A 'community commitment' to inclusive education, combating stigmas that surround disabilities, and designing courses that are accessible to all students are the keys to ensuring no child in Qatar faces obstacles to learning, Qatar Foundation ( QF) educators have said.
Speaking a virtual event that allowed parents to explore the diverse range of schools and specialised centres under QF's Pre-University Education (PUE), experts emphasised the importance of inclusive, accessible education – and how Qatar can build and grow systems that mean every young learner is catered for.
The Discover PUE event, which featured a series of webinars with educators, saw Matthew Campion, principal at Renad Academy – a specialised QF school supporting children with Autism – say, “Students with special educational needs have an equal right to access, and this requires a countywide focus on raising awareness of, and understanding, these needs.
“To achieve this, specialist support and training is required for families and the wider community to ensure young people – at home, at school, or anywhere – meet no barriers in accessing education, healthcare, and their social needs. And in education, it is vital that all students can access a full and meaningful curriculum that enables them to be challenged, to flourish, and to achieve.”
Dr Tracy Hardister, director of The Learning Centre – part of PUE – explained that systems to support inclusion must be sustainable, saying: “Once we begin to develop and implement inclusive practices and focus on accessibility, we have to consider – as a community and a country – how we are going to sustain and continue to grow these systems.
“The first component of this is community commitment. As QF, and as a nation, we have to prioritise inclusion in education settings, in the workforce, and socially. This involves collaboration and advocacy across sectors – from education and the medical sector to social services and the parent community.”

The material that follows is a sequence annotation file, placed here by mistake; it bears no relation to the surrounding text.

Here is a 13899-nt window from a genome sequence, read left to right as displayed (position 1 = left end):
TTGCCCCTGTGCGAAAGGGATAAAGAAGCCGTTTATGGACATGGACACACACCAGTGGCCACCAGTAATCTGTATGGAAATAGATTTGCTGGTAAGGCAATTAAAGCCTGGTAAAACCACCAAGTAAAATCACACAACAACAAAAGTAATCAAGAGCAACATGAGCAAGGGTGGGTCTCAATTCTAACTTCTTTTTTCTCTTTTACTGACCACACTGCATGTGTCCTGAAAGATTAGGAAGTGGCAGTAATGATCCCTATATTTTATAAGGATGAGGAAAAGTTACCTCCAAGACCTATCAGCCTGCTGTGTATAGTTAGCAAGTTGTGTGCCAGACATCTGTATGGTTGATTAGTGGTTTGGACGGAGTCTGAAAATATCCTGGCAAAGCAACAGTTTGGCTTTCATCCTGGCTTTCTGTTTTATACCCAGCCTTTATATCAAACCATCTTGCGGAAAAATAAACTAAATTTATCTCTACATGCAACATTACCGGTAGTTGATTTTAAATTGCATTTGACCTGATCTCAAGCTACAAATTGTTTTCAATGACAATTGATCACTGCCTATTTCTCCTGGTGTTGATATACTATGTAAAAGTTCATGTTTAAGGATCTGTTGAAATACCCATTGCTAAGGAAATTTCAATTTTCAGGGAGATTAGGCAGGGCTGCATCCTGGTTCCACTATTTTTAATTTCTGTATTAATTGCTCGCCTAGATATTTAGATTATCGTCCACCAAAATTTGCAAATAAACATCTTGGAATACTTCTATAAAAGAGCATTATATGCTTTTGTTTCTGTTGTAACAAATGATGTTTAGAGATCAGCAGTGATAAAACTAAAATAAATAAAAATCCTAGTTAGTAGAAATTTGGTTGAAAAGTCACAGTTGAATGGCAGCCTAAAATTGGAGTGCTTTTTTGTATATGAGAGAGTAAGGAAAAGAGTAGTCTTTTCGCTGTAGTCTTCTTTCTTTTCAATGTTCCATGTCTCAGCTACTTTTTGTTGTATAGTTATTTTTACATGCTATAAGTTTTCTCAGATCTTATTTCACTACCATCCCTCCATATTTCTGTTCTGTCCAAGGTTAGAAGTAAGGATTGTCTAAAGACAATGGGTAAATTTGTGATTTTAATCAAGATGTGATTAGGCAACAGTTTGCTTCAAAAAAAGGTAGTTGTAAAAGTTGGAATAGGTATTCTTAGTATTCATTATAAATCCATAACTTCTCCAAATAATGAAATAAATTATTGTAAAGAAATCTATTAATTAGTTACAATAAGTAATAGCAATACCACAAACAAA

“Individuals with disabilities the world over face stigma, so education and awareness across sectors – policymakers, educators, parents, the community at large is a must.”
Sessions also focused on topics such as dual language learning, STEM education, and progressive schools, while a webinar on Parents as Partners saw Yara al-Darwish, School Community Engagement Specialist within PUE’s Academic Affairs department, say, “Parental involvement is more than the physical element of going to school and attending events – it recognises that parents are an essential part of the learning process.
“Parental engagement is key for student success, and the aspiration of raising achievement can only be fulfilled if parents are involved in schools and engaged in learning.”
And in a session on the International Baccalaureate (IB) Programme – taught in QF schools – Ghada Haddad, head of IB Training within PUE’s Education Development Institute, explained how the programme reflects the way schools are changing from “knowing to doing” and from being “teacher-centred to student-centred”.
“When a student passes through an IB education, they will be an enquirer, a thinker, a risk-taker, a communicator in more than one language, and a person who cares for others and the environment,” she said. “They will be principled, reflective, open-minded, and know how to balance their development – physical, social, emotional, and cognitive – and their life.
“Education is now about students constructing the meaning of everything around them, not just taking and consuming information. We want them to construct understanding themselves, to choose what is relevant and meaningful to them and what is not and an IB graduate has that profile.”